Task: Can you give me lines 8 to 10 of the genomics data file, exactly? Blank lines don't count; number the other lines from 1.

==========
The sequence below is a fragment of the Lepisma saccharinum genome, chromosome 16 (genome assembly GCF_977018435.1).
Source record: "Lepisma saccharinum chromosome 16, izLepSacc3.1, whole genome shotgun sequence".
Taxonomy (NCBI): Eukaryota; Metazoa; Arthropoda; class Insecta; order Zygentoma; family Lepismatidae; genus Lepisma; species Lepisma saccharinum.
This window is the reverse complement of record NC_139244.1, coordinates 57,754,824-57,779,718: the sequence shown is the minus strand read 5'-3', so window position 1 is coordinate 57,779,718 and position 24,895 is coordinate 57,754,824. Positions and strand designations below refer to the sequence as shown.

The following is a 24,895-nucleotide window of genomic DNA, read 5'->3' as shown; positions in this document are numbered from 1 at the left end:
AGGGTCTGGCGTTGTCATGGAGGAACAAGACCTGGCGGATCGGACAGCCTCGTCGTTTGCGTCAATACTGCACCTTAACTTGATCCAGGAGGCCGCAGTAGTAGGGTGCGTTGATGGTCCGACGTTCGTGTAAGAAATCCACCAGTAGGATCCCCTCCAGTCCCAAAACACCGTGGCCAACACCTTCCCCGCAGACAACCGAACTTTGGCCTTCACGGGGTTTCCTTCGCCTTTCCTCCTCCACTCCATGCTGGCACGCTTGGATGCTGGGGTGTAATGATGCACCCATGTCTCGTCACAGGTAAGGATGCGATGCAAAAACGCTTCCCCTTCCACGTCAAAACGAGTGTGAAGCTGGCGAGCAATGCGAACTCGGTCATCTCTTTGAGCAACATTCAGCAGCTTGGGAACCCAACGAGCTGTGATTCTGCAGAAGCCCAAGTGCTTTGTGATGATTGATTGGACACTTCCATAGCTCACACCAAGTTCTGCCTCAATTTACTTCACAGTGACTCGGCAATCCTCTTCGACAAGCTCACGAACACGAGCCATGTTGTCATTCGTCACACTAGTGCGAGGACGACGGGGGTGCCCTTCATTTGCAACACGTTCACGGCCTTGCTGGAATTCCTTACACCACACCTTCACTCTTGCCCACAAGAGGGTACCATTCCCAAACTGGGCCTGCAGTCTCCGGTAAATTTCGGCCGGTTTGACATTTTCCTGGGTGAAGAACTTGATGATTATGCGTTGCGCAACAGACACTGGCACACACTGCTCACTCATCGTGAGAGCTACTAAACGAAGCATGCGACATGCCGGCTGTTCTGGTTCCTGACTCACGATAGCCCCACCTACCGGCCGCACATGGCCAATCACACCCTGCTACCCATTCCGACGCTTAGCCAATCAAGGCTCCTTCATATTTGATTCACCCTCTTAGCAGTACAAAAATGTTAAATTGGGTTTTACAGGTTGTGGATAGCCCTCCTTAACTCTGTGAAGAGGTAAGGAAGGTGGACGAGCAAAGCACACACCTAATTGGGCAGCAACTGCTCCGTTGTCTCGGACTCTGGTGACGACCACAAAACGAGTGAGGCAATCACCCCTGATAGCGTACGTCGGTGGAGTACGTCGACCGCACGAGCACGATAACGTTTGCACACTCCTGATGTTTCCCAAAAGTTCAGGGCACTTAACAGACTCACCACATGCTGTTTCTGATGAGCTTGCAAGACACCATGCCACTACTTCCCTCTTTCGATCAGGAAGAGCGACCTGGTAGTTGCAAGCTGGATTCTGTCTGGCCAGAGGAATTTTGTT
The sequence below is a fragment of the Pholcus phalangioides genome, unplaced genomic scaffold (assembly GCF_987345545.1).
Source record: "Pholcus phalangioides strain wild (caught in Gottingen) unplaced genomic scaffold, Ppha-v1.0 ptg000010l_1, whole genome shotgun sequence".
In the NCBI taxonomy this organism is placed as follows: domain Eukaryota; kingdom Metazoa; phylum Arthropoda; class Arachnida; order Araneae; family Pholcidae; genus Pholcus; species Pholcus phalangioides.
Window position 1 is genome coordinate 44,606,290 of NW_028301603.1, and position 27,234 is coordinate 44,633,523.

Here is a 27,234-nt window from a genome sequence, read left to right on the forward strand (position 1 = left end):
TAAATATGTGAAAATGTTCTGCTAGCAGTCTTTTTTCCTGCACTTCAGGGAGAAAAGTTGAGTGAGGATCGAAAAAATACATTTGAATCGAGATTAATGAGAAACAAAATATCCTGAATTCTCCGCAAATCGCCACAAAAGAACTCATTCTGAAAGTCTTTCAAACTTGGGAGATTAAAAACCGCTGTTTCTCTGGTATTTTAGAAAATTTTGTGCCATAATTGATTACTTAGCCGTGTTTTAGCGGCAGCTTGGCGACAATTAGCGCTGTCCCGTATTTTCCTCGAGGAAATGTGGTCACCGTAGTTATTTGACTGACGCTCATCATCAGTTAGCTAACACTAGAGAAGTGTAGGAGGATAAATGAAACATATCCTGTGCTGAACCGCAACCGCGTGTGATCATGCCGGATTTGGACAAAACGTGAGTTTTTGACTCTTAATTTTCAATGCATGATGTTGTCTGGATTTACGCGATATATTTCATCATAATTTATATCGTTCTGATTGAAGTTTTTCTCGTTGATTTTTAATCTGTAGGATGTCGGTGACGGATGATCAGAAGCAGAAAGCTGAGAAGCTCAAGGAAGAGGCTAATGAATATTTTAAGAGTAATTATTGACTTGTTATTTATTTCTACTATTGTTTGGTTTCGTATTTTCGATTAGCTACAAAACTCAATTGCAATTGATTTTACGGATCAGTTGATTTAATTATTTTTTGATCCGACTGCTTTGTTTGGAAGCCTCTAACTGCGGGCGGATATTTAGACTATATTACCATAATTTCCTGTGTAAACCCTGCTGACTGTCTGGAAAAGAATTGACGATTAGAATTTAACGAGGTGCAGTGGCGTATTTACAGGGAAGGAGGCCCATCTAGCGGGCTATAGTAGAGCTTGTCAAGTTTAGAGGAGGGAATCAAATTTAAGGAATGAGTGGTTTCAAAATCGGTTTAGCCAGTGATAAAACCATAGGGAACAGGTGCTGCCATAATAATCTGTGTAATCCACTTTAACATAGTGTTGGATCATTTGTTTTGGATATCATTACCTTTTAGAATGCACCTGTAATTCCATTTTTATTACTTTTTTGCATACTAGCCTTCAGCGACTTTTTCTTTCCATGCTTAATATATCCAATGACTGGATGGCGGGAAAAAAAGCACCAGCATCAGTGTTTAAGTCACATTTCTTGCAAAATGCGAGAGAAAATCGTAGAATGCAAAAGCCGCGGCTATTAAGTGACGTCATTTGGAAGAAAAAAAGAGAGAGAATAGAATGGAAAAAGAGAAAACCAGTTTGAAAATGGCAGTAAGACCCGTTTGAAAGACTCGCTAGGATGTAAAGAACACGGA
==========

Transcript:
Source record: "Pholcus phalangioides strain wild (caught in Gottingen) unplaced genomic scaffold, Ppha-v1.0 ptg000010l_1, whole genome shotgun sequence".
In the NCBI taxonomy this organism is placed as follows: domain Eukaryota; kingdom Metazoa; phylum Arthropoda; class Arachnida; order Araneae; family Pholcidae; genus Pholcus; species Pholcus phalangioides.
Window position 1 is genome coordinate 44,606,290 of NW_028301603.1, and position 27,234 is coordinate 44,633,523.